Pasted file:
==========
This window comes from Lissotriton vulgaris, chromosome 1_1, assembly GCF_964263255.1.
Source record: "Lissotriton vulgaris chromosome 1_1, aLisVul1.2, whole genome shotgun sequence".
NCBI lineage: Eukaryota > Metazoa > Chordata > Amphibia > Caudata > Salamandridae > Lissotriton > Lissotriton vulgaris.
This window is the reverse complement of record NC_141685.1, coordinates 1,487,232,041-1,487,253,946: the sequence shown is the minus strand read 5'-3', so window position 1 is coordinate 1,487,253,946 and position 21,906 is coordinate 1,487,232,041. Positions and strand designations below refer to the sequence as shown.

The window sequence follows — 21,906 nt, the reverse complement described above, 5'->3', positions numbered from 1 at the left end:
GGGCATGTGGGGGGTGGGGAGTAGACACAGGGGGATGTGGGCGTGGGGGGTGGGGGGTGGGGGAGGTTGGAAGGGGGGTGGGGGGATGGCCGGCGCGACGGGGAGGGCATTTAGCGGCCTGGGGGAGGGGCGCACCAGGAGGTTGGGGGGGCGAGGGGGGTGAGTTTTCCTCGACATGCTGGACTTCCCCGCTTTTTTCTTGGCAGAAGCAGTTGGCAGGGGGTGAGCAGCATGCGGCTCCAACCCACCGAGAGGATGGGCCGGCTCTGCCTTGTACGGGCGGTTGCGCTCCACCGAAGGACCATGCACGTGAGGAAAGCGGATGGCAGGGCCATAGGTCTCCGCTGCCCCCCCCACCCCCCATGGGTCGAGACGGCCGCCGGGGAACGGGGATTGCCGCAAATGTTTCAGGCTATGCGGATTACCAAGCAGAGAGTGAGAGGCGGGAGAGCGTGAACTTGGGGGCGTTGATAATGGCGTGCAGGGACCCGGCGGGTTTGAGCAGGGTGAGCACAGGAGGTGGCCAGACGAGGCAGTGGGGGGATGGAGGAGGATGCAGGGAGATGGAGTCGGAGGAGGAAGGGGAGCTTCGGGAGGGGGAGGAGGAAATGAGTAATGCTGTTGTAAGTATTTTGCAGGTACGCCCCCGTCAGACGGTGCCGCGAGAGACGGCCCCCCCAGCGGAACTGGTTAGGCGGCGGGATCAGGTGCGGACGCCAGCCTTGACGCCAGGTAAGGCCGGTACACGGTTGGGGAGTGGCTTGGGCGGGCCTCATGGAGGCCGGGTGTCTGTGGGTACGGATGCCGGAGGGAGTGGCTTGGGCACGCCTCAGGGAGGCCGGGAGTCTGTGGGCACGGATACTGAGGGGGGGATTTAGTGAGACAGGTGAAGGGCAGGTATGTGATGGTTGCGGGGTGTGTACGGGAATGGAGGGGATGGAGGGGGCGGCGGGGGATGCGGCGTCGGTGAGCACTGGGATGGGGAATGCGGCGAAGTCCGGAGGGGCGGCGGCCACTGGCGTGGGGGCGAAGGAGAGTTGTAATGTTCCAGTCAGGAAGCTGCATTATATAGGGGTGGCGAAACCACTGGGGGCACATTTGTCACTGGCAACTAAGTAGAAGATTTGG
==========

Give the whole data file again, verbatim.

This window comes from Lissotriton vulgaris, chromosome 1_1, assembly GCF_964263255.1.
Source record: "Lissotriton vulgaris chromosome 1_1, aLisVul1.2, whole genome shotgun sequence".
NCBI lineage: Eukaryota > Metazoa > Chordata > Amphibia > Caudata > Salamandridae > Lissotriton > Lissotriton vulgaris.
This window is the reverse complement of record NC_141685.1, coordinates 1,487,232,041-1,487,253,946: the sequence shown is the minus strand read 5'-3', so window position 1 is coordinate 1,487,253,946 and position 21,906 is coordinate 1,487,232,041. Positions and strand designations below refer to the sequence as shown.

The window sequence follows — 21,906 nt, the reverse complement described above, 5'->3', positions numbered from 1 at the left end:
GGGCATGTGGGGGGTGGGGAGTAGACACAGGGGGATGTGGGCGTGGGGGGTGGGGGGTGGGGGAGGTTGGAAGGGGGGTGGGGGGATGGCCGGCGCGACGGGGAGGGCATTTAGCGGCCTGGGGGAGGGGCGCACCAGGAGGTTGGGGGGGCGAGGGGGGTGAGTTTTCCTCGACATGCTGGACTTCCCCGCTTTTTTCTTGGCAGAAGCAGTTGGCAGGGGGTGAGCAGCATGCGGCTCCAACCCACCGAGAGGATGGGCCGGCTCTGCCTTGTACGGGCGGTTGCGCTCCACCGAAGGACCATGCACGTGAGGAAAGCGGATGGCAGGGCCATAGGTCTCCGCTGCCCCCCCCACCCCCCATGGGTCGAGACGGCCGCCGGGGAACGGGGATTGCCGCAAATGTTTCAGGCTATGCGGATTACCAAGCAGAGAGTGAGAGGCGGGAGAGCGTGAACTTGGGGGCGTTGATAATGGCGTGCAGGGACCCGGCGGGTTTGAGCAGGGTGAGCACAGGAGGTGGCCAGACGAGGCAGTGGGGGGATGGAGGAGGATGCAGGGAGATGGAGTCGGAGGAGGAAGGGGAGCTTCGGGAGGGGGAGGAGGAAATGAGTAATGCTGTTGTAAGTATTTTGCAGGTACGCCCCCGTCAGACGGTGCCGCGAGAGACGGCCCCCCCAGCGGAACTGGTTAGGCGGCGGGATCAGGTGCGGACGCCAGCCTTGACGCCAGGTAAGGCCGGTACACGGTTGGGGAGTGGCTTGGGCGGGCCTCATGGAGGCCGGGTGTCTGTGGGTACGGATGCCGGAGGGAGTGGCTTGGGCACGCCTCAGGGAGGCCGGGAGTCTGTGGGCACGGATACTGAGGGGGGGATTTAGTGAGACAGGTGAAGGGCAGGTATGTGATGGTTGCGGGGTGTGTACGGGAATGGAGGGGATGGAGGGGGCGGCGGGGGATGCGGCGTCGGTGAGCACTGGGATGGGGAATGCGGCGAAGTCCGGAGGGGCGGCGGCCACTGGCGTGGGGGCGAAGGAGAGTTGTAATGTTCCAGTCAGGAAGCTGCATTATATAGGGGTGGCGAAACCACTGGGGGCACATTTGTCACTGGCAACTAAGTAGAAGATTTGG